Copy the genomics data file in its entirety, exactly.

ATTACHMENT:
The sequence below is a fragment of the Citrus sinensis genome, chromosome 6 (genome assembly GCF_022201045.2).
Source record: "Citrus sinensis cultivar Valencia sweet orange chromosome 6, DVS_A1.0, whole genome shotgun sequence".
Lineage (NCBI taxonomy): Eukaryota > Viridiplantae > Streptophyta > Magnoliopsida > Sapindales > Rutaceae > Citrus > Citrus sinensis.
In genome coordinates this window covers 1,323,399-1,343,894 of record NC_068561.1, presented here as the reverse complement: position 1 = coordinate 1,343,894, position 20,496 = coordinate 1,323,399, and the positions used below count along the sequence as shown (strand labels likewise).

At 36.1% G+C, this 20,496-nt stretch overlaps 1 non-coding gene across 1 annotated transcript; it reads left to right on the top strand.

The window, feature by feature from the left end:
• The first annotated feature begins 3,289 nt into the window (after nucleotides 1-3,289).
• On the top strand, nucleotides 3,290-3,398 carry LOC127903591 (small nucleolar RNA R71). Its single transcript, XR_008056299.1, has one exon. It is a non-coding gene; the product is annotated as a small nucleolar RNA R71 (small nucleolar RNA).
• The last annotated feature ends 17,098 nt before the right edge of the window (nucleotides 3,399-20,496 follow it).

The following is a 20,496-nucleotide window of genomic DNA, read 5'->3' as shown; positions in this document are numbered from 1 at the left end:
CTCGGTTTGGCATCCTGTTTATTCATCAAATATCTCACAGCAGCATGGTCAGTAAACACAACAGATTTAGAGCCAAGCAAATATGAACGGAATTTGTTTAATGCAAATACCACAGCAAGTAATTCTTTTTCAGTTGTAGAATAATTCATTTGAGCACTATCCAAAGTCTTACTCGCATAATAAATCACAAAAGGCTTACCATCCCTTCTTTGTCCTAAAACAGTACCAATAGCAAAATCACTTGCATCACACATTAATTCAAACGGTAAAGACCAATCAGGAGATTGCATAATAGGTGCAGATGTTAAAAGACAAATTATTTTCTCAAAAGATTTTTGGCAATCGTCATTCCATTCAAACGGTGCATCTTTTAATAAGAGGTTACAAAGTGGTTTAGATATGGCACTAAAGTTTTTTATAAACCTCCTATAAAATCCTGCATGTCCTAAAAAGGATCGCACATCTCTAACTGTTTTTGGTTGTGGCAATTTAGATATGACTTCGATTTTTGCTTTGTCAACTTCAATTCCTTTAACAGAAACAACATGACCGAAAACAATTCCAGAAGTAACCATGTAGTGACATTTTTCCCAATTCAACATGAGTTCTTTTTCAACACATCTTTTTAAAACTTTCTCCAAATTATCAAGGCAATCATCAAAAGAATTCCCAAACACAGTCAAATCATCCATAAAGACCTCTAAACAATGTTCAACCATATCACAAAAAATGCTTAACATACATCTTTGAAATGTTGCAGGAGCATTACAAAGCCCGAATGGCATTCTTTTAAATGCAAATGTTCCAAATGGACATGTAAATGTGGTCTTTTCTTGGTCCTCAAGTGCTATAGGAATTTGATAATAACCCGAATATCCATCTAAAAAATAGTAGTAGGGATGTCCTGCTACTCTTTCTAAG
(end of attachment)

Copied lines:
The sequence below is a fragment of the Citrus sinensis genome, chromosome 6 (genome assembly GCF_022201045.2).
Source record: "Citrus sinensis cultivar Valencia sweet orange chromosome 6, DVS_A1.0, whole genome shotgun sequence".
Lineage (NCBI taxonomy): Eukaryota > Viridiplantae > Streptophyta > Magnoliopsida > Sapindales > Rutaceae > Citrus > Citrus sinensis.
In genome coordinates this window covers 1,323,399-1,343,894 of record NC_068561.1, presented here as the reverse complement: position 1 = coordinate 1,343,894, position 20,496 = coordinate 1,323,399, and the positions used below count along the sequence as shown (strand labels likewise).

At 36.1% G+C, this 20,496-nt stretch overlaps 1 non-coding gene across 1 annotated transcript; it reads left to right on the top strand.

The window, feature by feature from the left end:
• The first annotated feature begins 3,289 nt into the window (after nucleotides 1-3,289).
• On the top strand, nucleotides 3,290-3,398 carry LOC127903591 (small nucleolar RNA R71). Its single transcript, XR_008056299.1, has one exon. It is a non-coding gene; the product is annotated as a small nucleolar RNA R71 (small nucleolar RNA).
• The last annotated feature ends 17,098 nt before the right edge of the window (nucleotides 3,399-20,496 follow it).

The following is a 20,496-nucleotide window of genomic DNA, read 5'->3' as shown; positions in this document are numbered from 1 at the left end:
CTCGGTTTGGCATCCTGTTTATTCATCAAATATCTCACAGCAGCATGGTCAGTAAACACAACAGATTTAGAGCCAAGCAAATATGAACGGAATTTGTTTAATGCAAATACCACAGCAAGTAATTCTTTTTCAGTTGTAGAATAATTCATTTGAGCACTATCCAAAGTCTTACTCGCATAATAAATCACAAAAGGCTTACCATCCCTTCTTTGTCCTAAAACAGTACCAATAGCAAAATCACTTGCATCACACATTAATTCAAACGGTAAAGACCAATCAGGAGATTGCATAATAGGTGCAGATGTTAAAAGACAAATTATTTTCTCAAAAGATTTTTGGCAATCGTCATTCCATTCAAACGGTGCATCTTTTAATAAGAGGTTACAAAGTGGTTTAGATATGGCACTAAAGTTTTTTATAAACCTCCTATAAAATCCTGCATGTCCTAAAAAGGATCGCACATCTCTAACTGTTTTTGGTTGTGGCAATTTAGATATGACTTCGATTTTTGCTTTGTCAACTTCAATTCCTTTAACAGAAACAACATGACCGAAAACAATTCCAGAAGTAACCATGTAGTGACATTTTTCCCAATTCAACATGAGTTCTTTTTCAACACATCTTTTTAAAACTTTCTCCAAATTATCAAGGCAATCATCAAAAGAATTCCCAAACACAGTCAAATCATCCATAAAGACCTCTAAACAATGTTCAACCATATCACAAAAAATGCTTAACATACATCTTTGAAATGTTGCAGGAGCATTACAAAGCCCGAATGGCATTCTTTTAAATGCAAATGTTCCAAATGGACATGTAAATGTGGTCTTTTCTTGGTCCTCAAGTGCTATAGGAATTTGATAATAACCCGAATATCCATCTAAAAAATAGTAGTAGGGATGTCCTGCTACTCTTTCTAAG